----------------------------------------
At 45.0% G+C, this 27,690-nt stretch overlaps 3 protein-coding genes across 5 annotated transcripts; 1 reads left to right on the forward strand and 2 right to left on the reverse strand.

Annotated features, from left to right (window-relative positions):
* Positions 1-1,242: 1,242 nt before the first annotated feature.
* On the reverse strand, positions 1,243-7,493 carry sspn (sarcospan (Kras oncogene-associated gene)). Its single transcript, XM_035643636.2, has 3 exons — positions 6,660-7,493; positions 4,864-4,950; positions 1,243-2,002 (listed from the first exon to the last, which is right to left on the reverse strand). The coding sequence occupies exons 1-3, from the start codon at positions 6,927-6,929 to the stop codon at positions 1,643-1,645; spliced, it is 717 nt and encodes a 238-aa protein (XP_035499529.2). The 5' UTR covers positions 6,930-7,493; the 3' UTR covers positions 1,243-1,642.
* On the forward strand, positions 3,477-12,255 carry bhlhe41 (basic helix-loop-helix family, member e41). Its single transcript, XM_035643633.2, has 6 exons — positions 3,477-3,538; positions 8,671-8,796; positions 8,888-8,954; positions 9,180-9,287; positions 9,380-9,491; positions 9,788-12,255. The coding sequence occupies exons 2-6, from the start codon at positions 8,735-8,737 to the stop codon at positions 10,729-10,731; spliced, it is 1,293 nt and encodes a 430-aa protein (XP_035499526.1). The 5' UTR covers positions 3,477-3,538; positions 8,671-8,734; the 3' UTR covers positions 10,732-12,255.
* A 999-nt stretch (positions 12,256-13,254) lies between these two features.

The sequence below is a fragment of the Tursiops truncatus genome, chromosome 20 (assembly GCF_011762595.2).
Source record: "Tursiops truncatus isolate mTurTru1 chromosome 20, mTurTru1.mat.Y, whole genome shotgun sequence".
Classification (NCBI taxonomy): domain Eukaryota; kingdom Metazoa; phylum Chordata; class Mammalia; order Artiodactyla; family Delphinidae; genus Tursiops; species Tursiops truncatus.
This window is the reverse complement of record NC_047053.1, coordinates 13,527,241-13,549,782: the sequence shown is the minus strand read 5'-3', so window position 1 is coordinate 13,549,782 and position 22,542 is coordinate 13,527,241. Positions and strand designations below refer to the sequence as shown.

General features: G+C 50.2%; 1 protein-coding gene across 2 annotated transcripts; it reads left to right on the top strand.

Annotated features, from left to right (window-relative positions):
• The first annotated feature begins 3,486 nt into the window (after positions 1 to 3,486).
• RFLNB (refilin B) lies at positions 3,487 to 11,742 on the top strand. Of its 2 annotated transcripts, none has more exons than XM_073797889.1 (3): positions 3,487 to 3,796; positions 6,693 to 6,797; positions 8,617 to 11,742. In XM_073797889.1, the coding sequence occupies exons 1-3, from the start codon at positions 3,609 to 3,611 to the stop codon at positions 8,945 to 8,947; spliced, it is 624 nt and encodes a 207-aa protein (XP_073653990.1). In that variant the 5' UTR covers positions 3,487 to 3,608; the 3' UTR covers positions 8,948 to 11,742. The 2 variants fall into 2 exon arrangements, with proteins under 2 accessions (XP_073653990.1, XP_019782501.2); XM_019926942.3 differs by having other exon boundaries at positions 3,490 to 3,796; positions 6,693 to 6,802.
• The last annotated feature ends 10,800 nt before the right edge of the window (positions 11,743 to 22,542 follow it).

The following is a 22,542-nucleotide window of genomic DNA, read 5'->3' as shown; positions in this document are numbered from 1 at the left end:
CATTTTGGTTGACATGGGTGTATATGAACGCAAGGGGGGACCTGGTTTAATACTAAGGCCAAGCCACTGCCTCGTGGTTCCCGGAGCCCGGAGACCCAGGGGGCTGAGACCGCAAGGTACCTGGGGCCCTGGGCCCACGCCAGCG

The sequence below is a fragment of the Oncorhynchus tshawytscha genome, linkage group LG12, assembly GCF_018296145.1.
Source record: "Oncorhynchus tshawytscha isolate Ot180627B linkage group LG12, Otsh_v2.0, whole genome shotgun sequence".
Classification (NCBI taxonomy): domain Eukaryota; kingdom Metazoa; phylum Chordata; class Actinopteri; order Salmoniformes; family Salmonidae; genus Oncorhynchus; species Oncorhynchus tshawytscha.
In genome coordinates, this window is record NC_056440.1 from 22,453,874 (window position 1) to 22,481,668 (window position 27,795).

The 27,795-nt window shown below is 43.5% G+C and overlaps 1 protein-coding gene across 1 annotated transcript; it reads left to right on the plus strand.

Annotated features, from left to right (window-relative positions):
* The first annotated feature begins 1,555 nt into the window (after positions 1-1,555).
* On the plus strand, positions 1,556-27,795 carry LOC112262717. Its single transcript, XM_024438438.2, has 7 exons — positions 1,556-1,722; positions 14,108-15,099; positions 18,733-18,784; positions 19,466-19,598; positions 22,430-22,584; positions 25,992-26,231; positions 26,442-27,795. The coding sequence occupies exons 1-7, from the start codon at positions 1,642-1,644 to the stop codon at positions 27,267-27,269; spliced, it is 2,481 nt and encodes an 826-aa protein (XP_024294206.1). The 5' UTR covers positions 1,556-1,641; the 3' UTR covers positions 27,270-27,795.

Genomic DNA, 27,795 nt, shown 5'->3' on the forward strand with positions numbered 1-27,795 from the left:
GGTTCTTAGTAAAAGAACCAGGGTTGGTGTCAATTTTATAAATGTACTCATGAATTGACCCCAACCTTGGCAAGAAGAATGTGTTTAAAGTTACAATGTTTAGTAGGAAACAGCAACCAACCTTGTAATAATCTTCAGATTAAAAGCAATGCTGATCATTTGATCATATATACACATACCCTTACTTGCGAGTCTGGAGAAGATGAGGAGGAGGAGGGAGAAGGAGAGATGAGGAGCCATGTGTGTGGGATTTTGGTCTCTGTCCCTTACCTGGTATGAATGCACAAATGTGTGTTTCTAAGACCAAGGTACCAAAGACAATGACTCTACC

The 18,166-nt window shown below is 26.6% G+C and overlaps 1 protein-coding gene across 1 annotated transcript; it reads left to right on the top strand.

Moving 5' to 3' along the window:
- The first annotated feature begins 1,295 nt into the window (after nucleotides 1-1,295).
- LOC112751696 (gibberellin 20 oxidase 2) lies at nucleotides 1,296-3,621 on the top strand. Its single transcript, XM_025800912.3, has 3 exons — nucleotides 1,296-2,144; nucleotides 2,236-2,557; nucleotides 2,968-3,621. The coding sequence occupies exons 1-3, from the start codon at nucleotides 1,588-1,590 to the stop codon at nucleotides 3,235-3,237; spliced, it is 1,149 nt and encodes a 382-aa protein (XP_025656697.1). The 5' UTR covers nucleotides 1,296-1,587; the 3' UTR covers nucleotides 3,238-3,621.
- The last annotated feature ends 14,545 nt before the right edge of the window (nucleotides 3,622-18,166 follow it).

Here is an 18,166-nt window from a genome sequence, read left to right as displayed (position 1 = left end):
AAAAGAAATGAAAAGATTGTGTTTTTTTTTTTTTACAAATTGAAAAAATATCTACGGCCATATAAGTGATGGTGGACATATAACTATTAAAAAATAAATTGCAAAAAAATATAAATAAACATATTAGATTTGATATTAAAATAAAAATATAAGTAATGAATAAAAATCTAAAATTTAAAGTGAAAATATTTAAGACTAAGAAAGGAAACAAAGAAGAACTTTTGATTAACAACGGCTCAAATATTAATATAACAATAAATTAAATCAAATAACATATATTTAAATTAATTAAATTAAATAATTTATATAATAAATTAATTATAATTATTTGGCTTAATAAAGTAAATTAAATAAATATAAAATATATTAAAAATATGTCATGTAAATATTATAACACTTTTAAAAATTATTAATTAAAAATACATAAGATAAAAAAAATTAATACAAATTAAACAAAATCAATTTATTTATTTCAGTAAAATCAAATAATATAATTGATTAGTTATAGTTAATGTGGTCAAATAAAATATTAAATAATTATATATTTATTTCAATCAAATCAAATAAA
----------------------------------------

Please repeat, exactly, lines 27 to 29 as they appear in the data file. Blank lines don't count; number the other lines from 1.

GGTTCTTAGTAAAAGAACCAGGGTTGGTGTCAATTTTATAAATGTACTCATGAATTGACCCCAACCTTGGCAAGAAGAATGTGTTTAAAGTTACAATGTTTAGTAGGAAACAGCAACCAACCTTGTAATAATCTTCAGATTAAAAGCAATGCTGATCATTTGATCATATATACACATACCCTTACTTGCGAGTCTGGAGAAGATGAGGAGGAGGAGGGAGAAGGAGAGATGAGGAGCCATGTGTGTGGGATTTTGGTCTCTGTCCCTTACCTGGTATGAATGCACAAATGTGTGTTTCTAAGACCAAGGTACCAAAGACAATGACTCTACC

The 18,166-nt window shown below is 26.6% G+C and overlaps 1 protein-coding gene across 1 annotated transcript; it reads left to right on the top strand.

Moving 5' to 3' along the window: